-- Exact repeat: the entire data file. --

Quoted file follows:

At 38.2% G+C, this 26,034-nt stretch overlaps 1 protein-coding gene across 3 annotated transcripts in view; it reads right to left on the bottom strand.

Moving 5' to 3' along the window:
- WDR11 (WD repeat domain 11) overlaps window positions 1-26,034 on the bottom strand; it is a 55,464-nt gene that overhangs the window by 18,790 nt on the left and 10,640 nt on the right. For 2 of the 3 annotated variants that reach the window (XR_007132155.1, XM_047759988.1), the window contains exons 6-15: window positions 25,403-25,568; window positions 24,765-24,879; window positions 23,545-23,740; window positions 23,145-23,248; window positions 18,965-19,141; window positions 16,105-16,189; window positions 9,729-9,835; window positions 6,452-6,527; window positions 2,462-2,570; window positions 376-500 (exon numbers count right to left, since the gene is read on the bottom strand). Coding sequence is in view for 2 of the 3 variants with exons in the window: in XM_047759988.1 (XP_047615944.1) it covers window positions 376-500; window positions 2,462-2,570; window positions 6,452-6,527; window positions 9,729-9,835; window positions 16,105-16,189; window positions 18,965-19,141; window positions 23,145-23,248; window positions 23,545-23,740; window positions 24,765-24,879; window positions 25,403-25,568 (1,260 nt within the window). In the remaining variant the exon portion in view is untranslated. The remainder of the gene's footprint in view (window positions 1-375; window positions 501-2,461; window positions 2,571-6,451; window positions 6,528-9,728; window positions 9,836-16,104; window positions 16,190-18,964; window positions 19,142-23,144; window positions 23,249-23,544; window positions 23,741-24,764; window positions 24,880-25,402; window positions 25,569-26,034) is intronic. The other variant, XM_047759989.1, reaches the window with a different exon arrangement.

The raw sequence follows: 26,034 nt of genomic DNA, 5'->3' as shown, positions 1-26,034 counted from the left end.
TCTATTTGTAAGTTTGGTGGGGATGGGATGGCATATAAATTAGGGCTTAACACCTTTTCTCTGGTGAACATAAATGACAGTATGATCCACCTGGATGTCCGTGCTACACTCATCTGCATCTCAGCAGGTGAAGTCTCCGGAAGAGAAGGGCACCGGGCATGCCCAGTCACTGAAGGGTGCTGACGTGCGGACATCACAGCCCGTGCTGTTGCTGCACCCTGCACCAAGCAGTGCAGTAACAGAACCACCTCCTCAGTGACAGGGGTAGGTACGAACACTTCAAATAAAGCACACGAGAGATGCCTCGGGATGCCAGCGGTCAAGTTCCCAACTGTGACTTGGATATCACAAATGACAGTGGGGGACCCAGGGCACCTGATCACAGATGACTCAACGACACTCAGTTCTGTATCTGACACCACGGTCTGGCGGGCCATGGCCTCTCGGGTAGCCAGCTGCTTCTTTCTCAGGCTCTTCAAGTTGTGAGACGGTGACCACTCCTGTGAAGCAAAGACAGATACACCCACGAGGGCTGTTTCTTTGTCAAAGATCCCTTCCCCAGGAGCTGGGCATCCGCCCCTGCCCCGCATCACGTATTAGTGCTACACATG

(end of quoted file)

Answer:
At 38.2% G+C, this 26,034-nt stretch overlaps 1 protein-coding gene across 3 annotated transcripts in view; it reads right to left on the bottom strand.

Moving 5' to 3' along the window:
- WDR11 (WD repeat domain 11) overlaps window positions 1-26,034 on the bottom strand; it is a 55,464-nt gene that overhangs the window by 18,790 nt on the left and 10,640 nt on the right. For 2 of the 3 annotated variants that reach the window (XR_007132155.1, XM_047759988.1), the window contains exons 6-15: window positions 25,403-25,568; window positions 24,765-24,879; window positions 23,545-23,740; window positions 23,145-23,248; window positions 18,965-19,141; window positions 16,105-16,189; window positions 9,729-9,835; window positions 6,452-6,527; window positions 2,462-2,570; window positions 376-500 (exon numbers count right to left, since the gene is read on the bottom strand). Coding sequence is in view for 2 of the 3 variants with exons in the window: in XM_047759988.1 (XP_047615944.1) it covers window positions 376-500; window positions 2,462-2,570; window positions 6,452-6,527; window positions 9,729-9,835; window positions 16,105-16,189; window positions 18,965-19,141; window positions 23,145-23,248; window positions 23,545-23,740; window positions 24,765-24,879; window positions 25,403-25,568 (1,260 nt within the window). In the remaining variant the exon portion in view is untranslated. The remainder of the gene's footprint in view (window positions 1-375; window positions 501-2,461; window positions 2,571-6,451; window positions 6,528-9,728; window positions 9,836-16,104; window positions 16,190-18,964; window positions 19,142-23,144; window positions 23,249-23,544; window positions 23,741-24,764; window positions 24,880-25,402; window positions 25,569-26,034) is intronic. The other variant, XM_047759989.1, reaches the window with a different exon arrangement.

The raw sequence follows: 26,034 nt of genomic DNA, 5'->3' as shown, positions 1-26,034 counted from the left end.
TCTATTTGTAAGTTTGGTGGGGATGGGATGGCATATAAATTAGGGCTTAACACCTTTTCTCTGGTGAACATAAATGACAGTATGATCCACCTGGATGTCCGTGCTACACTCATCTGCATCTCAGCAGGTGAAGTCTCCGGAAGAGAAGGGCACCGGGCATGCCCAGTCACTGAAGGGTGCTGACGTGCGGACATCACAGCCCGTGCTGTTGCTGCACCCTGCACCAAGCAGTGCAGTAACAGAACCACCTCCTCAGTGACAGGGGTAGGTACGAACACTTCAAATAAAGCACACGAGAGATGCCTCGGGATGCCAGCGGTCAAGTTCCCAACTGTGACTTGGATATCACAAATGACAGTGGGGGACCCAGGGCACCTGATCACAGATGACTCAACGACACTCAGTTCTGTATCTGACACCACGGTCTGGCGGGCCATGGCCTCTCGGGTAGCCAGCTGCTTCTTTCTCAGGCTCTTCAAGTTGTGAGACGGTGACCACTCCTGTGAAGCAAAGACAGATACACCCACGAGGGCTGTTTCTTTGTCAAAGATCCCTTCCCCAGGAGCTGGGCATCCGCCCCTGCCCCGCATCACGTATTAGTGCTACACATG